Blanton, J.O. 1996. Reinforcement of gravitational circulation by wind. In: D. G. Aubrey and C.T. Friedrichs (eds.), Buoyancy Effects On Coastal and Estuarine Dynamics, Coastal and Estuarine Studies, Volume 53, pp. 47-58. American Geophysical Union. Washington, D.C.
         Buoyancy inputs from riverine discharges form an estuarine-like frontal
    zone along coasts. The gravitational component of across-shelf circulation
    drives a near-surface flow seaward and a near-bottom flow shoreward.  Using
    data from the southeastern U.S. continental shelf, the buoyancy field is
    examined under upwelling and downwelling favorable wind stress. Numerical
    simulations and field data show that prolonged upwelling-favorable winds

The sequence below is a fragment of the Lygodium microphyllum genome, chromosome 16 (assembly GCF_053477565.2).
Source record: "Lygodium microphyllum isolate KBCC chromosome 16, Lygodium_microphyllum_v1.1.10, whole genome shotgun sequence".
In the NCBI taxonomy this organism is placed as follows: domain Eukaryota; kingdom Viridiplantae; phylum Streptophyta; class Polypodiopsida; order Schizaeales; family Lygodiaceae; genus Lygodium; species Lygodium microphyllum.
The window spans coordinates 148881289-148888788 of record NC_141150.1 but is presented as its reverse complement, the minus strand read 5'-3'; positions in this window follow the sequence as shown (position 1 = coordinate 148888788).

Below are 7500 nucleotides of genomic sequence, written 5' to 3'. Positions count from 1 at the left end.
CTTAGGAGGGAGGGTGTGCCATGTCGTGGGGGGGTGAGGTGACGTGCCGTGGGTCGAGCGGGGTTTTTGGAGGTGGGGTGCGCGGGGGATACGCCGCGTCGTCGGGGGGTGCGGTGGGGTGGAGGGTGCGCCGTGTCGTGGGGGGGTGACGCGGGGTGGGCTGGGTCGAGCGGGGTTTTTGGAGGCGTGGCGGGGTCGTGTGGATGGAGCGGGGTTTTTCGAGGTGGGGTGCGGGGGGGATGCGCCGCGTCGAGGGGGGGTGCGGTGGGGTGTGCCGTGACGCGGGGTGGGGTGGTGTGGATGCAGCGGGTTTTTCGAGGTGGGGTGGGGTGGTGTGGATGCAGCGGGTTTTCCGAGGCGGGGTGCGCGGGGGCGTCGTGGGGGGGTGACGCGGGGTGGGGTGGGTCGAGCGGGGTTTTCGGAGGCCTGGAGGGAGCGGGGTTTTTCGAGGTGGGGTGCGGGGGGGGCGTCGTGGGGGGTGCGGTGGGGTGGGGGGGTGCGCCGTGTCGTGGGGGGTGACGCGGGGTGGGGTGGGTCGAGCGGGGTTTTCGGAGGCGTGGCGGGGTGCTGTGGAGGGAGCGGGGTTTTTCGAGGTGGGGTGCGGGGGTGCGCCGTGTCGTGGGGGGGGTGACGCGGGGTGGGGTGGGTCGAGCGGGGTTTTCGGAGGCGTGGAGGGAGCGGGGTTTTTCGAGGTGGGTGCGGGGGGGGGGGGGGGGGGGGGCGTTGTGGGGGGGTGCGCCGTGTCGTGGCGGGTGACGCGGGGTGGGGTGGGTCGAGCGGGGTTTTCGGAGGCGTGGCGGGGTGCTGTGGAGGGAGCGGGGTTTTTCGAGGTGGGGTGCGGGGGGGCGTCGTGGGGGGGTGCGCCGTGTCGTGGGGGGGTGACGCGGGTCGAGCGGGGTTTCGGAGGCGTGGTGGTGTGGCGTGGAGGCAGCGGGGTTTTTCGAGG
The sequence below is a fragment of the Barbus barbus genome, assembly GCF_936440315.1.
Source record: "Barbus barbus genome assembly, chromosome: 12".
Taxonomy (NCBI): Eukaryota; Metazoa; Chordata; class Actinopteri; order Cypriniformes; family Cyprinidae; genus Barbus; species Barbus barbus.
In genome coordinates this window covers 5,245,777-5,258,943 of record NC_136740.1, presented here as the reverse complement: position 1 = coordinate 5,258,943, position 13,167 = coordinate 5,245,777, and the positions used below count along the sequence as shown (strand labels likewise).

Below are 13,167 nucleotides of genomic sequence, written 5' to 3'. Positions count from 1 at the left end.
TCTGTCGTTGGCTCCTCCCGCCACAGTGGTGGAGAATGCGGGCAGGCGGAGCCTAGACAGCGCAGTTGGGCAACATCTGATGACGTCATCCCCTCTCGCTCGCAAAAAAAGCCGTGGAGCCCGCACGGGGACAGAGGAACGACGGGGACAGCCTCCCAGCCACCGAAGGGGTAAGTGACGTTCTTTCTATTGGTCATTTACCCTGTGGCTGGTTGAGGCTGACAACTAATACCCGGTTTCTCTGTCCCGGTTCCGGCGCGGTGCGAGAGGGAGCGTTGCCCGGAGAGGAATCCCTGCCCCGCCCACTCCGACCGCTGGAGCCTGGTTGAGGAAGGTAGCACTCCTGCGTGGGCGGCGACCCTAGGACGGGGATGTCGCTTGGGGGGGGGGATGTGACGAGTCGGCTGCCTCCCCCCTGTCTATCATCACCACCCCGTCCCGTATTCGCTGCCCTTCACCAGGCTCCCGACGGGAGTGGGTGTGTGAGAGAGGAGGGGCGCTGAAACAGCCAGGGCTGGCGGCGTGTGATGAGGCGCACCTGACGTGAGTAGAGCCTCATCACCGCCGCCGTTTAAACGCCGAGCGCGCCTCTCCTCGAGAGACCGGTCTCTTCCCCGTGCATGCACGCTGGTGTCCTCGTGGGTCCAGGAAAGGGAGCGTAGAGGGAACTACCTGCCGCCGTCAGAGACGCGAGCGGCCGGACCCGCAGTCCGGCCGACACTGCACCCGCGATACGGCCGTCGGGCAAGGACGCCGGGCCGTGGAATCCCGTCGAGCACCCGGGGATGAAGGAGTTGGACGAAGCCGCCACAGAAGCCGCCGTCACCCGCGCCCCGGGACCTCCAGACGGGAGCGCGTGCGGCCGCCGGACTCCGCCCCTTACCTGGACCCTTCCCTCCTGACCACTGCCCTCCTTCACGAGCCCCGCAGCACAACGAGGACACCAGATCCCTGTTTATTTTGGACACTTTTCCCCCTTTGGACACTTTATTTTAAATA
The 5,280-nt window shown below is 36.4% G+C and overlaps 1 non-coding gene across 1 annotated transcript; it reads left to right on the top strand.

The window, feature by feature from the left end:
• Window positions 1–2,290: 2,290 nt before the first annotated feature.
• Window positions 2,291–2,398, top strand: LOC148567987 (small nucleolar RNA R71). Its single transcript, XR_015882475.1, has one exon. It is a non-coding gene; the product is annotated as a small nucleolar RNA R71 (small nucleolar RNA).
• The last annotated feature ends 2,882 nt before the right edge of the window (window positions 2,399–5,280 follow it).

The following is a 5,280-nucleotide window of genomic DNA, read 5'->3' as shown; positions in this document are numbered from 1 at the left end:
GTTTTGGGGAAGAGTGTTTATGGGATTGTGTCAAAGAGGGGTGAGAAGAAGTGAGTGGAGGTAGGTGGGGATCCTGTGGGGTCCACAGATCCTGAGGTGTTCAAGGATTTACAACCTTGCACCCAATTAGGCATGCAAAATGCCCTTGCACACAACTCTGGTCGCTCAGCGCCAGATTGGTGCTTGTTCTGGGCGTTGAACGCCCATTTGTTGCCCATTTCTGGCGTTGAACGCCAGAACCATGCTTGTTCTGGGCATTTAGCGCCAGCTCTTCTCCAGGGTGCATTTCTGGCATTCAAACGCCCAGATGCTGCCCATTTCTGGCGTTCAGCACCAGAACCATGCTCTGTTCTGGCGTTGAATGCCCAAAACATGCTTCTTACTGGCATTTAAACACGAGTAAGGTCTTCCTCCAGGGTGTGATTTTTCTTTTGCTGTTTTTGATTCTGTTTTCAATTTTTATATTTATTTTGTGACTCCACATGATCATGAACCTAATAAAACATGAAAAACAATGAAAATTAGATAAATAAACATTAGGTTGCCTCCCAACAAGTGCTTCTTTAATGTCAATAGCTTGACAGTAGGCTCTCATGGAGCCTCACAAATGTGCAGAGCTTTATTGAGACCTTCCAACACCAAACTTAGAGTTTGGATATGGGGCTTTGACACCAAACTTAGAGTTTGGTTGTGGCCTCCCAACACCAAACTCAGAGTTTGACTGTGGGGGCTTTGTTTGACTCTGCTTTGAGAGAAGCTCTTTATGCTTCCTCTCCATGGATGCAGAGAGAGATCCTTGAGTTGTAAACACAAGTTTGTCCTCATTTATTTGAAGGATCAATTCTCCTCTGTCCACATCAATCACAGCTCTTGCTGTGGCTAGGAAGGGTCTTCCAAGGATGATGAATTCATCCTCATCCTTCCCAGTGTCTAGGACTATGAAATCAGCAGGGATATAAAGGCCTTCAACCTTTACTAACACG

reinforce the gravitational circulation by enhancing its offshore component.
    Larger-than-normal riverine discharges in 1993 showed that this
    reinforcement caused a lens of warm, low-salinity coastal water to become
    detached from the coastal front and be advected seaward.  Reinforcement of
    this process enhances the loss of estuarine discharges from coastal areas. 
    Climatological data show that this loss increases as the mean upwelling
    favorable wind stress for the year increases.